When professional kayaker Joel Kowalski and I got together to tell me about his plan to kayak in Michoacan Mexico I was pretty excited. Joel showed me rivers on Google Earth that looked to have amazing potential, and no one had ever kayaked them before. I got home and started researching the area immediately and it only took browsing through the first page of Google to make me start to second think going on this trip. Michoacan is one of the most violent states in Mexico and is very heavily cartel controlled.
I grabbed the phone and called Joel back right away. He told me he has been eying up this area for years and that “now is the time to go”. The rest of the crew including professional kayakers Dane Jackson, Rafa Ortiz, Seth Ashworth, Juan Antonio De Ugarte and Ciarán Mc Ardle Heurteau were all itching to start.
The crew met in Mexico City at the airport on November 16th, 2013 and rendezvoused to Veracruz for a warm up to start our 3 week expedition. Veracruz is a more stable state on the east coast that has been explored and loved by kayakers for the years.
After 3 days of warmup we headed west to Uruapan Mexico, where the crew would base out of. The original plan was to stay low key in the area but once you included the 6 athletes and 10 media personal it meant we needed 3 vans. As well as 3 drivers to go with those vans. So much for low key with our 19 man crew. Our convoy was suspicious and easy to spot. We did discover though that we could all fit into 2 vans after Ortiz’s “Van from Hell” broke down shortly after entering the state of Michoacan. All I could think is “what a start”.
On our very first full day in Uruapan, we hit road block number one. It was the Mexican Federal Police. There was about 6 of them, all with machine guns. I had heard a lot of stories about the police being just as corrupt as the cartels in this area so as we pulled up I popped one memory out of my camera and hid it in the sole of my boot so that I would hopefully not loose that mornings shots. I then slid my camera under the seat and waited to see what would happen.
We had a couple key guys on this trip for our safety. The one driver Isreal whom the athletes had used before on trips in Mexico was key to giving us “street cred”. He explained that we are here in Michoacan to run water falls in kayaks and film a movie about it for Red Bull. Another key member was Simba. He was great at diffusing any situation. After a long chat some smiles and laughs started from the police. They gave us key information of where to go and where not to go in the area.
Once the river expedition started it meant a lot of long, grueling hikes in the heat of the Mexican jungle. We had no trails to follows and would use machetes to blaze our way from the road to the river where we would meet the athletes to shoot a rapid. It didn’t take long to learn that the only thing in the jungle that is your friend are the rocks. And not even all of the rocks are your friends as Univision camera operator found out when he feel on loose rocks and broke his leg in 3 spots deep inside a canyon.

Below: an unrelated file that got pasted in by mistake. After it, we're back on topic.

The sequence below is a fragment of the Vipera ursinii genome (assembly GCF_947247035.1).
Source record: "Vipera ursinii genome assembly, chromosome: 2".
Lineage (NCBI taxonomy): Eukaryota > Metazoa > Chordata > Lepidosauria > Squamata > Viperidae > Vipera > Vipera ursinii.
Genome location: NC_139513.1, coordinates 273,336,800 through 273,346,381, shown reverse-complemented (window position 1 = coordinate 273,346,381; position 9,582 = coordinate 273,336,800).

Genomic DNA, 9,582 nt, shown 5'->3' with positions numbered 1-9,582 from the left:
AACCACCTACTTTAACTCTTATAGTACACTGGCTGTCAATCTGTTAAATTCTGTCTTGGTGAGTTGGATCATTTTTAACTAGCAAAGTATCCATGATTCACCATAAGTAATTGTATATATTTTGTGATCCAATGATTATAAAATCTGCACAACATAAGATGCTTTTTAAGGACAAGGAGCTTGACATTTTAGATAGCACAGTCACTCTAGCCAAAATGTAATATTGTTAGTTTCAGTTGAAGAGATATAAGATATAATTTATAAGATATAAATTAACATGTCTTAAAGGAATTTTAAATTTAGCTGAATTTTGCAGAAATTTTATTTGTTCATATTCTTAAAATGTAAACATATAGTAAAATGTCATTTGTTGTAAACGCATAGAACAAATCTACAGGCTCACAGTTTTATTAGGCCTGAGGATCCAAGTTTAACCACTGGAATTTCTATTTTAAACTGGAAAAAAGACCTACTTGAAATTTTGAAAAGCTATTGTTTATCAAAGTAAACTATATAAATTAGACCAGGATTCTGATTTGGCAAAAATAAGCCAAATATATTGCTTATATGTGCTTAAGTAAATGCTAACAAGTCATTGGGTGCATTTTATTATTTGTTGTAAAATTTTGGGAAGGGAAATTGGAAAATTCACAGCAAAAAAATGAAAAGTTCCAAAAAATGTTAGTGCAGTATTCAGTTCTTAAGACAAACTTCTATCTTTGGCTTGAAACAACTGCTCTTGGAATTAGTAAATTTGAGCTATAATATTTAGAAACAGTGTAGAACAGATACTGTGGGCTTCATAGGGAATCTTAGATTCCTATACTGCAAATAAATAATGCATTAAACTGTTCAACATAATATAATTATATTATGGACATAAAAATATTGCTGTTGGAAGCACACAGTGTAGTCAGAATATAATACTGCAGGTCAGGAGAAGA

A couple things I learned about shooting in an jungle environment is to wear good, high cut back packing boots, pants, long sleeves, gloves and a hat at all times. This just helps project you from spiders and poisonous plants. It is also key to carry a good camera bag. I used the Think Tank Streetwalker Pro as it is very comfortable and stays steady on your back. It is also key to pack light. Instead of hiking with a full sized tripod I would use the Joby GorillaPod Focus to save size and weight. During the hikes I would often stow my DSLR in my bag as it was tough to keep out and we often had a machete in one hand and balancing with another. I would keep the Canon S120 handy in my pocket for shots during hikes though as you never know when something might happen and you need a camera handy.
Mexico starts to take a toll on your body both mentally and physically. Hiking through the jungle with camera gear gets to you after a week straight but constantly having to be alert for poisonous snakes, spiders and plants is even more exhausting. Midway through the expedition while hiking out through long grass in the evening we encountered a large black snake. Unable to correctly ID it was still a scare for the media crew. The food also can get to you as we all found out after eating bad pizza one day. It seamed like everyone in the crew was sick at least once during the trip but when a job needs to get done you have no excuses. Especially when your client is Red Bull. No matter how ill I was I felt obligated to bring back the best possible images I could create from them and the athletes.
After 2 weeks of exploring the rivers of Michoacan only had one river left. The area at the end of the river had a single airplane runway near it that was visible on Google Earth. This caused us to ask some questions. One local told us “Don’t go there, they wont ask question, they will just shoot”. That is all we needed to know as a crew. We packed our bags and rallied back to Veracruz with the 3 days we had left. This is where one of my favorite photos from the trip happened. An amazing spectacle of water and light.
For more about how I captured the above shot check out Canoe & Kayak’s Behind the Lens: John Rathwell
For more photos I took during this trip check out Red Bull’s Mexican Whitewater Madness: Photos from Michoacan